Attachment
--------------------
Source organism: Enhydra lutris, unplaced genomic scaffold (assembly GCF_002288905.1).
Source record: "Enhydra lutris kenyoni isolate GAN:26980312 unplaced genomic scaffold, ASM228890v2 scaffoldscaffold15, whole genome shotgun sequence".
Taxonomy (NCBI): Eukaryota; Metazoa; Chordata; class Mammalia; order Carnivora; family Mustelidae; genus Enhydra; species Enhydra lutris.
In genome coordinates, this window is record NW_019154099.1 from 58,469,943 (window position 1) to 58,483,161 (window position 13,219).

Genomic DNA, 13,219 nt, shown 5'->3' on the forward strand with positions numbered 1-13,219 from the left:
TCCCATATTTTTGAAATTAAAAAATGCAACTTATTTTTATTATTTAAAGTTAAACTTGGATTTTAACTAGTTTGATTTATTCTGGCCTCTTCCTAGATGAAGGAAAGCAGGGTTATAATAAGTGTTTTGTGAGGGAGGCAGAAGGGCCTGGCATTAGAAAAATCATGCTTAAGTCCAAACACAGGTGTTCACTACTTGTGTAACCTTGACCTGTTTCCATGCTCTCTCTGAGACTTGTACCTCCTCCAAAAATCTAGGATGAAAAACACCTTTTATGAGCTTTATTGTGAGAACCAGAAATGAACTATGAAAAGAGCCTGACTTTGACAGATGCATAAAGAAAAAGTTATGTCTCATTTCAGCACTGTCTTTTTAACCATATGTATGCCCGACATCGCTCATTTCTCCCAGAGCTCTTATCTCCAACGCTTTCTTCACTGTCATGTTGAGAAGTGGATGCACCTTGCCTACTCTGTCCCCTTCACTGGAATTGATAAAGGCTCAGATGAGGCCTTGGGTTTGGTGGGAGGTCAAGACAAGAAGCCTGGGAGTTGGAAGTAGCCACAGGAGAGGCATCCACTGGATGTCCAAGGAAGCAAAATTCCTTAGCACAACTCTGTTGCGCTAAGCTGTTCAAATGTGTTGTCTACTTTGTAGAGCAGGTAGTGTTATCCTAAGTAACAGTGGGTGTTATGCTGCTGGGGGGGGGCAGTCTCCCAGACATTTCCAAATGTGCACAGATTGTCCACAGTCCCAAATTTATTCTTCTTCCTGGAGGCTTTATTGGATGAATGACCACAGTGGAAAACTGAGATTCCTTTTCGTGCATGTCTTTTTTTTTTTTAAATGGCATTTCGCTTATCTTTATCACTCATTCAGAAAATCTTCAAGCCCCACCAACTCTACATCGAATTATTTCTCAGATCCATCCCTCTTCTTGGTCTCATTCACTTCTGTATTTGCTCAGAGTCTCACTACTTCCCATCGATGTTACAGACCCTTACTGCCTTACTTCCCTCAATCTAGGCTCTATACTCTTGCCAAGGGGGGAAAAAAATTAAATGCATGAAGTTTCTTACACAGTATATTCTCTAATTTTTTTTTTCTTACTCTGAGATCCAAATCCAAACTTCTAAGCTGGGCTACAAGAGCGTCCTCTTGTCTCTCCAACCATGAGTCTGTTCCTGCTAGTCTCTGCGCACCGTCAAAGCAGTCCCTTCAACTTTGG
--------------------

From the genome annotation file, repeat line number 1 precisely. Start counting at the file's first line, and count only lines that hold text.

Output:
Source organism: Enhydra lutris, unplaced genomic scaffold (assembly GCF_002288905.1).